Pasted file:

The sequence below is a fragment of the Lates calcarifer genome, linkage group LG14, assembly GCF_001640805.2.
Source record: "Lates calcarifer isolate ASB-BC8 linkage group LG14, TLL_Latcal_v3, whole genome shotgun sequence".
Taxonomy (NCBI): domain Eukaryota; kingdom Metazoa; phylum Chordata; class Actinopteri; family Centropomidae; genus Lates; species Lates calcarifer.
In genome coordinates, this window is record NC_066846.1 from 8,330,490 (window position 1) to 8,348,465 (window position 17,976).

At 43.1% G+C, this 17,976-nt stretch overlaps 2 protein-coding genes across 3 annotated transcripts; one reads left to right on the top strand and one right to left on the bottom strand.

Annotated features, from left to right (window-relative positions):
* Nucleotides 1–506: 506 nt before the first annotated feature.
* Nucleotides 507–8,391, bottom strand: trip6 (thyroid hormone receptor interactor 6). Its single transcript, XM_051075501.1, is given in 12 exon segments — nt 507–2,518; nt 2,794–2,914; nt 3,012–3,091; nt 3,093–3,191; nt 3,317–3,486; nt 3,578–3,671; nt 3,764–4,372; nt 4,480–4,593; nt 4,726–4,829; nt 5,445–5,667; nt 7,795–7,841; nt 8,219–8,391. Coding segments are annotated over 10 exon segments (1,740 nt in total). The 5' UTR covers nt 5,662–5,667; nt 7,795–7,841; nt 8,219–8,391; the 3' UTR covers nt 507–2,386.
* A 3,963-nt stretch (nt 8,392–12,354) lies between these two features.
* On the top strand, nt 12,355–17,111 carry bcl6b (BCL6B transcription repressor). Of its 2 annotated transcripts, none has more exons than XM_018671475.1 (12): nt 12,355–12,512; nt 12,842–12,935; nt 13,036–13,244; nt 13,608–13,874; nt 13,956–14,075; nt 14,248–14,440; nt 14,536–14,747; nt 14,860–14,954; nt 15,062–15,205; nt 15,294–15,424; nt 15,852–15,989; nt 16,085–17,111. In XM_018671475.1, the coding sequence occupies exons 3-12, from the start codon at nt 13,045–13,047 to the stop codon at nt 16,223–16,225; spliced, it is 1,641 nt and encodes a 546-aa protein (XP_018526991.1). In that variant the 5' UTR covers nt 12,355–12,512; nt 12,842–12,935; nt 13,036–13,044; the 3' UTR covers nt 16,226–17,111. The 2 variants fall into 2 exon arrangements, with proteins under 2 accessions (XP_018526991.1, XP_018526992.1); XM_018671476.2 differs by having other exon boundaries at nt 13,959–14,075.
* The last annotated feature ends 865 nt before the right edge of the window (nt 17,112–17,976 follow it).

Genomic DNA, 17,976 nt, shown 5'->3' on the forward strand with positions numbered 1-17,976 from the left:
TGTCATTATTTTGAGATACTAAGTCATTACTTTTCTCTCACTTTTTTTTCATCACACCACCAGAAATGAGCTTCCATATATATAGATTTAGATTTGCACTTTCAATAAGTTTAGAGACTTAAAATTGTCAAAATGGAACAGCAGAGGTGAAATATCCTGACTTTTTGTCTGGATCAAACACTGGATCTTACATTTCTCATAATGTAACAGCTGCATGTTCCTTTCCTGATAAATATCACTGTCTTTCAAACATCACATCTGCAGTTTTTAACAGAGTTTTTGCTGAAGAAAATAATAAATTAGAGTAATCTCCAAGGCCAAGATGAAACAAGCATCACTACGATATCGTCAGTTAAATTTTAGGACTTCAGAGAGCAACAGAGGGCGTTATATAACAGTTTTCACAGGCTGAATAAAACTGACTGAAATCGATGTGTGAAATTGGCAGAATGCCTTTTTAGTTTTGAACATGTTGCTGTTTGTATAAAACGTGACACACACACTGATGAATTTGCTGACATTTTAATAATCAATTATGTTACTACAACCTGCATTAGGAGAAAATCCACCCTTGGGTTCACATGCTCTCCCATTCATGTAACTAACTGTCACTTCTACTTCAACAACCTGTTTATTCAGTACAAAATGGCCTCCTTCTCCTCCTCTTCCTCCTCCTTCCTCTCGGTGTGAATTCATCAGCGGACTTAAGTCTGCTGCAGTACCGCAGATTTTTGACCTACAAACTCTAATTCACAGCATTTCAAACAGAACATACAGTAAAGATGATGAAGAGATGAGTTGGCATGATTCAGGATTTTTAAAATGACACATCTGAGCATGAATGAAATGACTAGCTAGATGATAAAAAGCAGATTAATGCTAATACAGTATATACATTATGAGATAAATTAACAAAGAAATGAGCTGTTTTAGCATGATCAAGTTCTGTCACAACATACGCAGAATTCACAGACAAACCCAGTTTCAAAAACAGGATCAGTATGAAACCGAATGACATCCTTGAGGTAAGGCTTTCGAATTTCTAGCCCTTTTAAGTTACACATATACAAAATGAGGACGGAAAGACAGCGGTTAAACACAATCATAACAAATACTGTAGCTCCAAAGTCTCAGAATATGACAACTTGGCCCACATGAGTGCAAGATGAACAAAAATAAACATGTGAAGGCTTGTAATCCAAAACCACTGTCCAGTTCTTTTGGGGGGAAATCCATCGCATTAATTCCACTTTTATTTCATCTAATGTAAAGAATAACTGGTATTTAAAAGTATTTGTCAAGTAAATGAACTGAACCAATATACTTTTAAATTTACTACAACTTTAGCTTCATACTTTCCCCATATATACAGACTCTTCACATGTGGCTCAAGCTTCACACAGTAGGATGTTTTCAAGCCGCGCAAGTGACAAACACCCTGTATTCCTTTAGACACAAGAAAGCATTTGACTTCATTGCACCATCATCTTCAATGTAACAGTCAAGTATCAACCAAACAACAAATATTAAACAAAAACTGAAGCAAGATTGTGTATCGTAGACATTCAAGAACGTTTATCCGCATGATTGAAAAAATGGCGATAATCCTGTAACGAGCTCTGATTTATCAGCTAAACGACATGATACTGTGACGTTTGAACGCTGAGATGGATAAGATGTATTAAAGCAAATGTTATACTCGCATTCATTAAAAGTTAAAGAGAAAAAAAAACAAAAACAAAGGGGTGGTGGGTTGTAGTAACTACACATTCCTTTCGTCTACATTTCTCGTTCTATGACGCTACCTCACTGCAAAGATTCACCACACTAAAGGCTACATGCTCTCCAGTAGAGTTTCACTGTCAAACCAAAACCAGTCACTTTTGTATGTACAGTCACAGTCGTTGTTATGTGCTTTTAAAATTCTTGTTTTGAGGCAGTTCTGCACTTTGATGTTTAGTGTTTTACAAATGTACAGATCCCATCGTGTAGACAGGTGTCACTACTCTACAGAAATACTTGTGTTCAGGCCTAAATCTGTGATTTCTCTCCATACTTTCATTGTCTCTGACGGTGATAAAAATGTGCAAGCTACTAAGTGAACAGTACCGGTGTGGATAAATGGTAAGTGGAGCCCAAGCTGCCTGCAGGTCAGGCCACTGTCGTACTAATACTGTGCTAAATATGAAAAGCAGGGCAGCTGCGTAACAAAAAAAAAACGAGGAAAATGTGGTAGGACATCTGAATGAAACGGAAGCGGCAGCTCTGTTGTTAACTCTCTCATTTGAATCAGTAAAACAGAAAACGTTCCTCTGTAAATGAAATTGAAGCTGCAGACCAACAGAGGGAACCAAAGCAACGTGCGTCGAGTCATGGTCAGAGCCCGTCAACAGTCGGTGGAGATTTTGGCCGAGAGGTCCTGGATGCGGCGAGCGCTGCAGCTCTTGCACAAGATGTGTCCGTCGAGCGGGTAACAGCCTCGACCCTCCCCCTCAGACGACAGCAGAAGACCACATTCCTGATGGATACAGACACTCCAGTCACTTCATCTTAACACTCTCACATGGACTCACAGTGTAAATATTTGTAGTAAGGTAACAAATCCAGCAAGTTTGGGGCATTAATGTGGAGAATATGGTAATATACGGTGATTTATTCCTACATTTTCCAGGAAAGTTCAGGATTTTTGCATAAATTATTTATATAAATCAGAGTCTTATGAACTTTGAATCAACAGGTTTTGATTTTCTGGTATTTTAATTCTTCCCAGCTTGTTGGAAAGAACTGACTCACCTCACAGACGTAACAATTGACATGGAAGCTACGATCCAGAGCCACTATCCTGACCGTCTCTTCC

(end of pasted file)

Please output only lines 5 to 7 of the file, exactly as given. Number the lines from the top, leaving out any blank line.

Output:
At 43.1% G+C, this 17,976-nt stretch overlaps 2 protein-coding genes across 3 annotated transcripts; one reads left to right on the top strand and one right to left on the bottom strand.

Annotated features, from left to right (window-relative positions):
* Nucleotides 1–506: 506 nt before the first annotated feature.